There's a large Powerball prize at risk this evening.  But it's being offered by a coalition of state lotteries.  Michelle Malkin is no fan.
If public lottery pimps were private corporate entities, they'd be charged with predatory behavior. To entice their at-risk target audience of elderly citizens and low-wage workers, state officials saturate the airwaves around the first of each month. Why? As a candid advertising plan for the Ohio Super Lotto directed many years ago:

"Schedule heavier media weight during those times of the month where consumer disposable income peaks. ... Government benefits, payroll and Social Security payments are released on the first Tuesday of each calendar month.''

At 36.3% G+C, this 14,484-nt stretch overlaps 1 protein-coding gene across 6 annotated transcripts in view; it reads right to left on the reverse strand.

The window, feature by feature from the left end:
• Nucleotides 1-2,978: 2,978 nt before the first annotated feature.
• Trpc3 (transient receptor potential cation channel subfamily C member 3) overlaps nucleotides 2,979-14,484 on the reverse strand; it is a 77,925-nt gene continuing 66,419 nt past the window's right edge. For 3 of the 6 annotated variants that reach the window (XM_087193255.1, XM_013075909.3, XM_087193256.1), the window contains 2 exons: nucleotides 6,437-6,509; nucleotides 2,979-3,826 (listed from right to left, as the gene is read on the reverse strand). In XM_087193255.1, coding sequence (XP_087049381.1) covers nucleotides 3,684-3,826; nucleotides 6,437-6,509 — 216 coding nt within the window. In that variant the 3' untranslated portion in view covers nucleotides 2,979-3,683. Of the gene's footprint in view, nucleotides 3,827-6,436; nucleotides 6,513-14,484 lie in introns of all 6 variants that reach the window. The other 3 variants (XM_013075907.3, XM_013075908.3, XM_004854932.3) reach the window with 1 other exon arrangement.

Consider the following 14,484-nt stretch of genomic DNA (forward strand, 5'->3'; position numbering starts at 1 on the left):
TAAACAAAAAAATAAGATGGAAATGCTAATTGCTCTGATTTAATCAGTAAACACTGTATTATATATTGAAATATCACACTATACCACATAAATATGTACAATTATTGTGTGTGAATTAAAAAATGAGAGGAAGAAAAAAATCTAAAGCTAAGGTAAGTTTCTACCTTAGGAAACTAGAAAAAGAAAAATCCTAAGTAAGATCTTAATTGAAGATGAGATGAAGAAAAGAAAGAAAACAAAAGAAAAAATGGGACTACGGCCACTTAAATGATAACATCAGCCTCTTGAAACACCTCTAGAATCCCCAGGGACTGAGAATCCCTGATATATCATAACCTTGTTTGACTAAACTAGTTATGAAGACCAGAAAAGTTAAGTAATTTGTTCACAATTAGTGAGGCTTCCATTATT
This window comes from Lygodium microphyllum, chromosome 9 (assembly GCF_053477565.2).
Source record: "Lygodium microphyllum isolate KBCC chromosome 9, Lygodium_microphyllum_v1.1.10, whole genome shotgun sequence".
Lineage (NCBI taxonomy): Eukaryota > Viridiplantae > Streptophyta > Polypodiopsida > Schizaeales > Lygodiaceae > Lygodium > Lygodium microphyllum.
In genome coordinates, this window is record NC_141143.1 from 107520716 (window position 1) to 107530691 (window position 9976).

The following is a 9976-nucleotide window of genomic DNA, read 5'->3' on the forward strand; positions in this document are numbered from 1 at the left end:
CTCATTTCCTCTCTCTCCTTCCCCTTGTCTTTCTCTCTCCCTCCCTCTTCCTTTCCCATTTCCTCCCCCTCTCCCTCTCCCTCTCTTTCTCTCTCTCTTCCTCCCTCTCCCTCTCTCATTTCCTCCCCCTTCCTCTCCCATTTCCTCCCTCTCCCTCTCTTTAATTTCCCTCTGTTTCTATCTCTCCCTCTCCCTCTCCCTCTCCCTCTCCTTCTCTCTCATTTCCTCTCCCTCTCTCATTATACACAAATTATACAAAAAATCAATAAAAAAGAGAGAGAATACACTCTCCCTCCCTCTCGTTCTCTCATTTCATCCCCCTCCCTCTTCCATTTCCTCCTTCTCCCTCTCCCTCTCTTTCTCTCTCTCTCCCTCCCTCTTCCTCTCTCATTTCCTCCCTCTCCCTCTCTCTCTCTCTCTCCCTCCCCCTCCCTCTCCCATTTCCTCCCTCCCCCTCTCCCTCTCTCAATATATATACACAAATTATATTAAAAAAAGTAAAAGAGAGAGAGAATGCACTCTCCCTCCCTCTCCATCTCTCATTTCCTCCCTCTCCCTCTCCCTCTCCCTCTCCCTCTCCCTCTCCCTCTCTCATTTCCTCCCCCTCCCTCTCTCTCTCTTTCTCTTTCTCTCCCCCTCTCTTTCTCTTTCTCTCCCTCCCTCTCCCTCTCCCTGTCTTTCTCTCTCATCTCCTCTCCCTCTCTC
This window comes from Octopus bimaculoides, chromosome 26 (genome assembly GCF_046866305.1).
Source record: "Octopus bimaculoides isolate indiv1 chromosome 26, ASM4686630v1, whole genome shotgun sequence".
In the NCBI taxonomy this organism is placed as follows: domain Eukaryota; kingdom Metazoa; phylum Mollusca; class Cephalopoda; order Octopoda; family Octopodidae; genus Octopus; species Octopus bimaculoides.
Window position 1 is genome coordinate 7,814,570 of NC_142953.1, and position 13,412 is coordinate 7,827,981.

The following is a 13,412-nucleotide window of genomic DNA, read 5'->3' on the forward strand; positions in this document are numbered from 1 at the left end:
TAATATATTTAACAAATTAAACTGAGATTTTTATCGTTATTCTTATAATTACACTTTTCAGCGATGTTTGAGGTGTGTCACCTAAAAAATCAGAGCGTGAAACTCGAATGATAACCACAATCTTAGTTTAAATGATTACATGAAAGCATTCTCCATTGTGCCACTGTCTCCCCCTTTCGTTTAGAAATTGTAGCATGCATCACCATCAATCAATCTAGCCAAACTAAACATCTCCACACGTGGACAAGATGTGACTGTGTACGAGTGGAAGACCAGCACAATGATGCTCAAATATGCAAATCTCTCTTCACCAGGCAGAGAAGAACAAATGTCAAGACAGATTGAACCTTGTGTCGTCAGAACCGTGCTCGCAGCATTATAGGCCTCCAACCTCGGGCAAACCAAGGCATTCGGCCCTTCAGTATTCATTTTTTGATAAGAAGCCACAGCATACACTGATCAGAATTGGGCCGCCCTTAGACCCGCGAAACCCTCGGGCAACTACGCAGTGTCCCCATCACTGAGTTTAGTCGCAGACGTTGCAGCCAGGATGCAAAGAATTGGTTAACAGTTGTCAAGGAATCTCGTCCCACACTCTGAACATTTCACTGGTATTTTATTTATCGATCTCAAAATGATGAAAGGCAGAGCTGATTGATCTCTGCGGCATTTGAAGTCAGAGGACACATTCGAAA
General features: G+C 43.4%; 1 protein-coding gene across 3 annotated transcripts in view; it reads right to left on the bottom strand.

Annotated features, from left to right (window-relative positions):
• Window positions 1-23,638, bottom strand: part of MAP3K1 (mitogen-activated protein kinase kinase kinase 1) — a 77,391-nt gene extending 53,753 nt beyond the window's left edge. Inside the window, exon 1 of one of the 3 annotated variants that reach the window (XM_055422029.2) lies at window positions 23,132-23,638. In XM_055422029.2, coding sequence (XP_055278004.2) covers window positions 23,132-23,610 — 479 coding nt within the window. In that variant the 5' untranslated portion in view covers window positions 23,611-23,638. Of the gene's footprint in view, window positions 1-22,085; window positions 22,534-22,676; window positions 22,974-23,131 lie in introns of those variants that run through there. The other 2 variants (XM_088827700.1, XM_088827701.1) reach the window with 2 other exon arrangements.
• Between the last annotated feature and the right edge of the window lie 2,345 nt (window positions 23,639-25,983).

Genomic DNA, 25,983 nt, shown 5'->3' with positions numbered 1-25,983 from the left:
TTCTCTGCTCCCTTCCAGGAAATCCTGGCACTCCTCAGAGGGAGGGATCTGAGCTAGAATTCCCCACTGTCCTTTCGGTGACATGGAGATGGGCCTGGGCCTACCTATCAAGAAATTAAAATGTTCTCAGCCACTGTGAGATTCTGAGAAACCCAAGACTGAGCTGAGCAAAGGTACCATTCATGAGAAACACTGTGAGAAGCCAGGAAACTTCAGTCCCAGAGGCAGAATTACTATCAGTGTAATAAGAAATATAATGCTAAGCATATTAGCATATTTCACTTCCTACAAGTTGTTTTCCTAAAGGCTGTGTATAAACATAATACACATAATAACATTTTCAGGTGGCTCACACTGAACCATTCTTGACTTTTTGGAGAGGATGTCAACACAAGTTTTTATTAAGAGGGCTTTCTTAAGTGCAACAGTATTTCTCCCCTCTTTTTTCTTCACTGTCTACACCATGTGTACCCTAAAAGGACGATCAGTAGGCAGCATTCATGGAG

Billboards in Chicago slums claim lottery purchases "could be your ticket out." The Illinois lottery lures players to "joy someone with holiday scratch-offs." In Maine, an analysis by Cornell University and the Maine Center for Public Interest Reporting last fall found: "For every one percent increase in joblessness in a given zip code, lottery sales jump 10 percent, the original research shows. And people in Maine's poorest regions spend as much as 200 times more person than those in wealthier areas."
Yes, and something like half of Michigan's lottery terminals are located south of Eight Mile Road.

But until the mainstream financial sector stops nickel-and-diming small investors in ways that don't gain market share from the poverty industry, the lottery ticket looks like a good investment.

Even on days when there aren't big jackpots:  I suspect I've griped before about wanting to get a cup of coffee at a convenience store and had to wait while several people in front of me bought their lottery tickets and their Marlboros, always in a box.

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